1 This means, apparently, that the judgment has no right to do more than endorse the deliverances of the perceptive faculty. If a man commits any error, he does it under the conviction that it is in some way for his profit or satisfaction; that is, that there is something of the nature of the Good in it. He may be mistaken in this; but so long αs he does noτ know where Good and Evil really lie, he can do no other than he does. The true course, then, for the philosopher is not to condemn him for his actions, but to show him the fundamental error from which they proceed. The expression, “assent,” συγκατατίθεσθαι, is that used by Epictetus in II. vi., etc., where he speaks of the mind as being imposed on, or taken captive, by the outward shows of things.
THAT THE PHILOSOPHER SHALL EXHIBIT TO THE VULGAR DEEDS, NOT WORDS.
E. XLVI. 1. Thou shalt never proclaim thyself a philosopher, nor speak much among the vulgar of the philosophic maxims; but do the things that follow from the maxims. For example, do not discourse at a feast upon 233 how one ought to eat, but eat as one ought. For remember that even so Socrates everywhere banished ostentation, so that men used to come to him desiring that he would recommend them to teachers of philosophy, and he brought them away and did so, so well did he bear to be overlooked.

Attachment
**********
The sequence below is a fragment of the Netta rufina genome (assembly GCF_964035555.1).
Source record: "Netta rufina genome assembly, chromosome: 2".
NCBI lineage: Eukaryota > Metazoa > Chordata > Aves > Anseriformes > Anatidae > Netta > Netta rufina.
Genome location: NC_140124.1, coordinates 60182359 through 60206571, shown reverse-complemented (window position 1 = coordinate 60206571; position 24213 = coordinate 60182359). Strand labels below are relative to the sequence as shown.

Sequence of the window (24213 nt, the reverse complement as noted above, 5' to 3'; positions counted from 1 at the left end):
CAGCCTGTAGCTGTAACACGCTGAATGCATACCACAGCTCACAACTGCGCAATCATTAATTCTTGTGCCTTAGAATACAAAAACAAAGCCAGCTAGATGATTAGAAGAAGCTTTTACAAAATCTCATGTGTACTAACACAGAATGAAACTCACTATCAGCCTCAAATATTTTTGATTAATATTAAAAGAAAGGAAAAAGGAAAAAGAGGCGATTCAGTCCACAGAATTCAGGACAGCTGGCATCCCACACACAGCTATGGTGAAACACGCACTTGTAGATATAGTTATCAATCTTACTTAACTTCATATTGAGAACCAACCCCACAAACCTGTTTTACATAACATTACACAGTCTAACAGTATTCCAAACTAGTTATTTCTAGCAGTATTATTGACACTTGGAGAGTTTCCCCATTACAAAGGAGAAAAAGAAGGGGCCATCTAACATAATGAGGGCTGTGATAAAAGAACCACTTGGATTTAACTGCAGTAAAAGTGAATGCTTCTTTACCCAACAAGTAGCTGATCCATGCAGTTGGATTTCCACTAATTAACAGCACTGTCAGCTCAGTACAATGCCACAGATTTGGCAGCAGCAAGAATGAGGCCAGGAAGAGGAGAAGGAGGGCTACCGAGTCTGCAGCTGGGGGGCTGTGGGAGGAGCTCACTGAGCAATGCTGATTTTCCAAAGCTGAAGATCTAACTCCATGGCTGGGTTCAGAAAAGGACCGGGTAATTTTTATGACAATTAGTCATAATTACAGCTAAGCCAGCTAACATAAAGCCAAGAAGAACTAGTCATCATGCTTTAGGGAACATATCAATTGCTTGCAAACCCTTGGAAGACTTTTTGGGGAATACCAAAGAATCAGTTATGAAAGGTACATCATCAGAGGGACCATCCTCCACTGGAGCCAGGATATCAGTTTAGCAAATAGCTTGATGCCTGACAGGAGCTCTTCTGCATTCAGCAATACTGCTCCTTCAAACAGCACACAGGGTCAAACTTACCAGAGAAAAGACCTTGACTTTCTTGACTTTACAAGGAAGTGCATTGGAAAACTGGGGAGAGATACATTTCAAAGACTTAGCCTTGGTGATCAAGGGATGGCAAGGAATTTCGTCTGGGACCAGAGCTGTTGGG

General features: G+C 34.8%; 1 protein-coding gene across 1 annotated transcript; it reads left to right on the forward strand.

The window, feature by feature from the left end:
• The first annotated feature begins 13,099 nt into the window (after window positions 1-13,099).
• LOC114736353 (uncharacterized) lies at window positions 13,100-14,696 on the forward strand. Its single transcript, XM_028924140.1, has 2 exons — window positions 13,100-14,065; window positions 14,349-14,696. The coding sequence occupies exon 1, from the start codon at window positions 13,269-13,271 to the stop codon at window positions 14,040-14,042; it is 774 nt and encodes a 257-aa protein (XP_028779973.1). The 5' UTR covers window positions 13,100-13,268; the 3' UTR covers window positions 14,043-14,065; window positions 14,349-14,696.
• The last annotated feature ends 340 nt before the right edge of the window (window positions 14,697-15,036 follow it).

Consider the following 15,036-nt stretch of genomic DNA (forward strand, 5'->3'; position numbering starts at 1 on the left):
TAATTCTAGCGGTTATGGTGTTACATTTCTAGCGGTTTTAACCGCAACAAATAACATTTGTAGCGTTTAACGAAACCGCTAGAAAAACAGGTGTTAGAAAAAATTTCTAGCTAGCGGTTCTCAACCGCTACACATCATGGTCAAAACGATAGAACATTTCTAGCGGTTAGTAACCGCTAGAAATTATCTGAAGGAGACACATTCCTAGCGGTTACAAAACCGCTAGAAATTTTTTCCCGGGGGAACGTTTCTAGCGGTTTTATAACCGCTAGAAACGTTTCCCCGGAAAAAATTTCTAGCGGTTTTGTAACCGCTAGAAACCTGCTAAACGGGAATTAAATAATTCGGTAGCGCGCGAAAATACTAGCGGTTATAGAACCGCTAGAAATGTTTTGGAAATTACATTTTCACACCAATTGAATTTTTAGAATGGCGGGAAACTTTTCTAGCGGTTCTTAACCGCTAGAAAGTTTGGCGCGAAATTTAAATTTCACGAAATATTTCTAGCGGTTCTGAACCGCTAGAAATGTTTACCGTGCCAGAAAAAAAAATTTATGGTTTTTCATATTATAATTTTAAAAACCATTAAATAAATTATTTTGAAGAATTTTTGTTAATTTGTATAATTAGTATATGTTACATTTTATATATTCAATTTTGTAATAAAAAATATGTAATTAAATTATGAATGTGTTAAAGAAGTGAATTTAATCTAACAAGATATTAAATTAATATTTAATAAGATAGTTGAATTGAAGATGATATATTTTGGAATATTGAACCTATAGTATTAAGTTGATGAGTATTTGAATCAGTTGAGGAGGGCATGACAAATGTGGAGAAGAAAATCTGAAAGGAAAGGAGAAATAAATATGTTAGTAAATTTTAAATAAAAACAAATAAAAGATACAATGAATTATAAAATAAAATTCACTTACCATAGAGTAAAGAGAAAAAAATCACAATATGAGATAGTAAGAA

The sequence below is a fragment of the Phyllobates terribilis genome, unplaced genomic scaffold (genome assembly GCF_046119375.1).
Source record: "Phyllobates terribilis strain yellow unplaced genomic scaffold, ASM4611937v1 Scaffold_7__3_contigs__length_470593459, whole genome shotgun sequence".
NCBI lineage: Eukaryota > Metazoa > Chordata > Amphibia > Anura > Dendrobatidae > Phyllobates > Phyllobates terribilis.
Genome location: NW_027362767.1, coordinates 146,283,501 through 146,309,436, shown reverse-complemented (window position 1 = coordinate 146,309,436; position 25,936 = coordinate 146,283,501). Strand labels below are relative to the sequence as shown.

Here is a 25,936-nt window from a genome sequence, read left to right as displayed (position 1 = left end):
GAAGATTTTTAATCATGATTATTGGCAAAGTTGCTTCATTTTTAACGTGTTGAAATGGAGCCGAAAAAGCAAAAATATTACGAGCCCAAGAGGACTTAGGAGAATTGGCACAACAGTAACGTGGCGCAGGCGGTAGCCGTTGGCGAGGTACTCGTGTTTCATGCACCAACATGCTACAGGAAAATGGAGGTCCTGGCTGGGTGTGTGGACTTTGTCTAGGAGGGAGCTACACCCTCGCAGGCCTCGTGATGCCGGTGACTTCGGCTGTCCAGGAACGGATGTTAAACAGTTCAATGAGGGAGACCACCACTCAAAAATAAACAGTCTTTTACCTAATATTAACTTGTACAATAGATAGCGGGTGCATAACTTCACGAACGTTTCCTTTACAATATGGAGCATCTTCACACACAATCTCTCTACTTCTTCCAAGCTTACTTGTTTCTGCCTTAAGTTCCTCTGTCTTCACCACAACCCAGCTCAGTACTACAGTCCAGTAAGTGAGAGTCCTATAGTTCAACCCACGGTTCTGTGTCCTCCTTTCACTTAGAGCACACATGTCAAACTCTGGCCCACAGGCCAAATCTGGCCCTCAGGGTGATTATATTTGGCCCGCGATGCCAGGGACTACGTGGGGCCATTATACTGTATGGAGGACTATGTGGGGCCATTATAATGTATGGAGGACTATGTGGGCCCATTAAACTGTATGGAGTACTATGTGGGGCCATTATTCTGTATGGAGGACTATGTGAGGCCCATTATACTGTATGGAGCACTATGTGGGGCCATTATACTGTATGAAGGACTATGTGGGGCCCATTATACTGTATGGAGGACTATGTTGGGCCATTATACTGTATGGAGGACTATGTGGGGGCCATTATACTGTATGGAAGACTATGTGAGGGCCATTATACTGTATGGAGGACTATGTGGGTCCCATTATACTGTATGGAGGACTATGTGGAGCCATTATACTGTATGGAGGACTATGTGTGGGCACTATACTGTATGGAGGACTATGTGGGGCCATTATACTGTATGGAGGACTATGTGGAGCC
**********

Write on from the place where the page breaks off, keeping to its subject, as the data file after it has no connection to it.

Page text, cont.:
2. And if among the vulgar discourse should arise concerning some maxim of thy philosophy, do thou, for the most part, keep silence, for there is great risk that thou straightway vomit up what thou hast not digested. And when some one shall say to thee, Thou knowest naught, and it bites thee not, then know that thou hast begun the work.
3. And as sheep do not bring their food to the shepherds to show how much they have eaten, but digesting inwardly their provender, bear outwardly wool and milk, even so do not thou, for the most part, display the maxims before the vulgar, but rather the works which follow from them when they are digested.
Ench. XLVII. When you have adapted the body to a frugal way of living, do not flatter yourself on that, nor if you drink only water, say, on every 234 opportunity, I drink only water. And if you desire at any time to inure yourself to labor and endurance, do it to yourself and not unto the world. And do not embrace the statues; but some time when you are exceedingly thirsty take a mouthful of cold water, and spit it out, and say nothing about it.
E. XLVIII. 1. The position and token of the vulgar: he looks never to himself for benefit or hurt, but always to outward things. The position and character of the philosopher: he looks for benefit or hurt only to himself.